UBS: High electricity prices will continue on Australia's east coast until at least 2020

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East coast electricity prices are expected remain above $80 per megawatt hour (MWh) out to 2020, UBS says.

And here’s a chart Prime Minister Malcolm Turnbull would probably prefer voters didn’t see after announcing the government’s plan for a “National Energy Guarantee” this week and linking it to lower prices. The government’s experts are saying prices will drop for households by around $110 in 2020, but in the meantime UBS predicts prices will continue to rise – right up until and beyond the next election.

The medium-term projects represent around a 50% increase from 2016:

Analysts Nik Burns and Joseph Wong attributed the increased costs to higher gas prices due to Australia’s domestic supply shortage at a time of record production levels.

They also noted the difficult transition as the country pivots away from coal to alternative sources. Gas for the local market is another policy area where the federal government has intervened to negotiate adequate supply in a bid to drive down prices.

As Australia’s ageing coal-fired plants — such as Victoria’s Hazelwood power station — are shut down, near-term replacement options including the Snowy Hydro project and the SA government’s proposed gas-fired power station won’t impact prices in the medium term.

Meanwhile, the Turnbull government National Energy Guarantee market places the onus on energy companies to meet two specific criteria.

The details are sketchy at this point, but energy companies will have to ensure the reliability of their supply – to “keep the lights on” (as Turnbull puts it) via dispatchable generation – while also ensuring the sources of that supply meet the government’s requirements for reduced emissions as part of the Paris agreement.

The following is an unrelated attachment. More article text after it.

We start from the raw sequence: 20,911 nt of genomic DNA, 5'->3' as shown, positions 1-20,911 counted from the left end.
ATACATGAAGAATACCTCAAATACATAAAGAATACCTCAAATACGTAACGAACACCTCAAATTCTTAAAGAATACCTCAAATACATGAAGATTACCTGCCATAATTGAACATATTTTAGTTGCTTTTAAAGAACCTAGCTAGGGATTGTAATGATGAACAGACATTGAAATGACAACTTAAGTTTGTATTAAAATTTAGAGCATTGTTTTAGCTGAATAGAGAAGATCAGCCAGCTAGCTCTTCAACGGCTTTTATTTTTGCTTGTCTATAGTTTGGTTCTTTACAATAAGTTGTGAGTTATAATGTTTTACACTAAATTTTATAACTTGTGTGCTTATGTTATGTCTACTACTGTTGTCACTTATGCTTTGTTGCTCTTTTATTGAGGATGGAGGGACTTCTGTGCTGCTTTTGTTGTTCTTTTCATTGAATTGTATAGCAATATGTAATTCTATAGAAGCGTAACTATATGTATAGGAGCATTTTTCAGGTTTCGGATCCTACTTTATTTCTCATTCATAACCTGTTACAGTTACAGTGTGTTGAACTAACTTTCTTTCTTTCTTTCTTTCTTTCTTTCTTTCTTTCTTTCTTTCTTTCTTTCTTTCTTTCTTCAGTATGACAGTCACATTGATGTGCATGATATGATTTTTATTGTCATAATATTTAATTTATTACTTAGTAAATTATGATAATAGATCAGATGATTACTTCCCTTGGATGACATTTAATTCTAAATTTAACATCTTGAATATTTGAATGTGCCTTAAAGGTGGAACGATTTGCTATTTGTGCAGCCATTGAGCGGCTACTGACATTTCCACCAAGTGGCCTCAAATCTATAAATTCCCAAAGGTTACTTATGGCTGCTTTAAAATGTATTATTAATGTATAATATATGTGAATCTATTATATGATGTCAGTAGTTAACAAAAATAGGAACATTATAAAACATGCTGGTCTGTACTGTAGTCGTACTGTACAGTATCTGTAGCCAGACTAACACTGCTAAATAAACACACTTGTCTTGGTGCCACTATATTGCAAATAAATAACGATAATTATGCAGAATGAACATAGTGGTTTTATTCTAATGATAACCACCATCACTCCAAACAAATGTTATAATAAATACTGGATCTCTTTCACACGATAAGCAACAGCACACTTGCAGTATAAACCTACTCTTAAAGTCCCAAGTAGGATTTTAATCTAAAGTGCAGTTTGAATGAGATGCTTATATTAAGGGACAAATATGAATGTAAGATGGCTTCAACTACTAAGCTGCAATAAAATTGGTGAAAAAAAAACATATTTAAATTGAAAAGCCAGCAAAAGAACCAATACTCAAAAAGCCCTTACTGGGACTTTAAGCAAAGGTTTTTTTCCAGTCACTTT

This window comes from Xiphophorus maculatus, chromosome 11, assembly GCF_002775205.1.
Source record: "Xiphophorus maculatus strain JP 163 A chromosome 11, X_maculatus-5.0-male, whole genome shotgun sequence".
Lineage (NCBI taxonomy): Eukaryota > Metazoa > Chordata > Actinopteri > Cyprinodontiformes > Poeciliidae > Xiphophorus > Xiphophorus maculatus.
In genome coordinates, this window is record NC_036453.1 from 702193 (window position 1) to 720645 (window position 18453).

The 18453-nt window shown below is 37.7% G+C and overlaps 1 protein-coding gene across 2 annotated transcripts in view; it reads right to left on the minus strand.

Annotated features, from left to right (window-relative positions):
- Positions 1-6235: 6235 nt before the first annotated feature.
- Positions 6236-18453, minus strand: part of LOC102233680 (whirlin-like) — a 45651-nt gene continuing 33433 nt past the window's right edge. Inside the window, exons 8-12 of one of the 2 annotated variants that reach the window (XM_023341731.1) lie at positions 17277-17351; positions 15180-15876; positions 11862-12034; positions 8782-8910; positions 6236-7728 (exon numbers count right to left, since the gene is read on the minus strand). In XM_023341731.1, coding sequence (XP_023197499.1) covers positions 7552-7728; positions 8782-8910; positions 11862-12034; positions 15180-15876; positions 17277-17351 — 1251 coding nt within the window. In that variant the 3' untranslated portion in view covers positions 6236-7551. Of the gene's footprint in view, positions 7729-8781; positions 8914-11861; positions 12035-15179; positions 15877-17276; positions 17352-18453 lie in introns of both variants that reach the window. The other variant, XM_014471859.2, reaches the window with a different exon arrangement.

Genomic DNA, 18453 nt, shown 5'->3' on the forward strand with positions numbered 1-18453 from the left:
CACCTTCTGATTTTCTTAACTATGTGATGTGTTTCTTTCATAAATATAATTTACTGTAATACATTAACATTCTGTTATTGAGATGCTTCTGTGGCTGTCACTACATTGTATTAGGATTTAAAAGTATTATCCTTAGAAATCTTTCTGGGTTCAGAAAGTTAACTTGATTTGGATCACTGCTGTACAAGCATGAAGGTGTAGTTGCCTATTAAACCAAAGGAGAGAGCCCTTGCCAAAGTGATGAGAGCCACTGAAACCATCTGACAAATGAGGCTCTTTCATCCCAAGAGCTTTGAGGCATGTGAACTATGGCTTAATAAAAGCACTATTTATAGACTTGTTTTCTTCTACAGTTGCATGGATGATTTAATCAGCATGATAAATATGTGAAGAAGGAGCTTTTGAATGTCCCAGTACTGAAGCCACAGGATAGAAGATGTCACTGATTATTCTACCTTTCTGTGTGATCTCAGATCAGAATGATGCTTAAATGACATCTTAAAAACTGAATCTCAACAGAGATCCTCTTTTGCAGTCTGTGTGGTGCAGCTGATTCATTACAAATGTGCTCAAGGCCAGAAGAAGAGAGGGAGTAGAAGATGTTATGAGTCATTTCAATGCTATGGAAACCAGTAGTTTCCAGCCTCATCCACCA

The lack of supply options means UBS expects gas prices to remain in the $8-10 per gigajoule (GJ) range “for the forseeable future”.

Their research follows a report from the ACCC last month, which forecast a supply shortfall in the east coast gas market of up to 55 petajoules (PJ) in 2018.

The outlook from 2019 is for increasing year on year supply shortfalls, in the absence of new supplies being developed,” the two analysts said.

“By 2020 we estimate the shortfall to have increased to 82 PJ, and to 182 PJ by 2023.”

This table from the Australian Energy Market Operator (AEM) shows the forecast supply/demand outlook for the domestic market in 2018 and 2019.

Burns and Wong said in order to meet the projected shortage over the next five years, the east coast gas market will be dependent on the diversion of gas supply from LNG projects in Queensland.

“With diverted Qld LNG supplies being one of the more expensive gas supply options available, our near term outlook is for east coast gas prices to continue to increase as legacy contracts roll off,” they said.

Beyond 2023, the reliance on Queensland gas may reduce, however that will depend on the effective roll-out of long-term gas projects.

“To truly bring down future gas prices to levels below $8/GJ on a sustainable basis will require the discovery and development of large, new (and ideally liquids rich) gas volumes,” the two analysts said.

They added the most likely location for new supply would come from gas deposits off the coast of Victoria.

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